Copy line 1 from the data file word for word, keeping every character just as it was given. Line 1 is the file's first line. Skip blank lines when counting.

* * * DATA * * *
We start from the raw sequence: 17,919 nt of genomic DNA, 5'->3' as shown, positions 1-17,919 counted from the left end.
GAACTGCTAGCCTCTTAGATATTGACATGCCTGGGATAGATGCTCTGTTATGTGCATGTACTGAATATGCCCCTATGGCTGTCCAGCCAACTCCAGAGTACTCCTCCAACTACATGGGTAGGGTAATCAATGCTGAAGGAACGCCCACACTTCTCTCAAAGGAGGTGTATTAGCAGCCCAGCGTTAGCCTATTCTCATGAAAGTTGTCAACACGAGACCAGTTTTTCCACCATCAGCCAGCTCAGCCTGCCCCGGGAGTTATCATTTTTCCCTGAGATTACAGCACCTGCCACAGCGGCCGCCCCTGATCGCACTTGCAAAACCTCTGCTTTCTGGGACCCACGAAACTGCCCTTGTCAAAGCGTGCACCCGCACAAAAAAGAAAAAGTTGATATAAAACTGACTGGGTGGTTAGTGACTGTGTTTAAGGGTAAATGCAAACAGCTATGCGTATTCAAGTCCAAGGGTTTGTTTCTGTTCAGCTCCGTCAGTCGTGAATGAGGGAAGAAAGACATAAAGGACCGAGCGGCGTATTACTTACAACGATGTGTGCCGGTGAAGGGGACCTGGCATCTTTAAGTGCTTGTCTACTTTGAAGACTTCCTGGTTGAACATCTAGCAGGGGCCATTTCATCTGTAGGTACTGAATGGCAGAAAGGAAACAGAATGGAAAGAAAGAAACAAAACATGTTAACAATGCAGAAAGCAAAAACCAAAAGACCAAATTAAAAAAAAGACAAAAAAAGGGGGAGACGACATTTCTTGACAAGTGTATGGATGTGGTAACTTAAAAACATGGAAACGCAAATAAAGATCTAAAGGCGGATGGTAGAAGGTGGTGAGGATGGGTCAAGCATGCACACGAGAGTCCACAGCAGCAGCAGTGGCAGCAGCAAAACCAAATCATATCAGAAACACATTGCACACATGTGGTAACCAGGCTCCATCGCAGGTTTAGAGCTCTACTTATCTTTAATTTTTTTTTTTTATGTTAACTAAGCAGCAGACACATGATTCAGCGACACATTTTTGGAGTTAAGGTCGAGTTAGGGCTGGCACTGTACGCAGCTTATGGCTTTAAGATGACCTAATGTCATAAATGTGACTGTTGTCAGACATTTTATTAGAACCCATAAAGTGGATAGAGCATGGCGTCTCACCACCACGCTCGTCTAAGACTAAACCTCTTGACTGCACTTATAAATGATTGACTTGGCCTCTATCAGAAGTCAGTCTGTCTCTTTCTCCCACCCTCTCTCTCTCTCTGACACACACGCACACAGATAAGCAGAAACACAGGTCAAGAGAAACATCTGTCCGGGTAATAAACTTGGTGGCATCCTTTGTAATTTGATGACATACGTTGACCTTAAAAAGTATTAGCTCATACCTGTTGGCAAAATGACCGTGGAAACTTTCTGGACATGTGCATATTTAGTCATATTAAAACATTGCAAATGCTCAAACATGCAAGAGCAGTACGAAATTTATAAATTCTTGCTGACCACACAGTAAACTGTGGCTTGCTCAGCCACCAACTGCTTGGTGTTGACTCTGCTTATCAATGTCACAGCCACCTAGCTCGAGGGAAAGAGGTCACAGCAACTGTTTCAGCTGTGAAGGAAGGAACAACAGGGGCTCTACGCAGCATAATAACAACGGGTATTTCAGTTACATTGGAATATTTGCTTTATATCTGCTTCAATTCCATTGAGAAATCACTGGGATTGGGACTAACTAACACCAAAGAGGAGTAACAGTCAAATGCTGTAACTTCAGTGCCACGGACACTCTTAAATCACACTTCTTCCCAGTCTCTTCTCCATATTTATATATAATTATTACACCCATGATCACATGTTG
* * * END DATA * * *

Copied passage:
We start from the raw sequence: 17,919 nt of genomic DNA, 5'->3' as shown, positions 1-17,919 counted from the left end.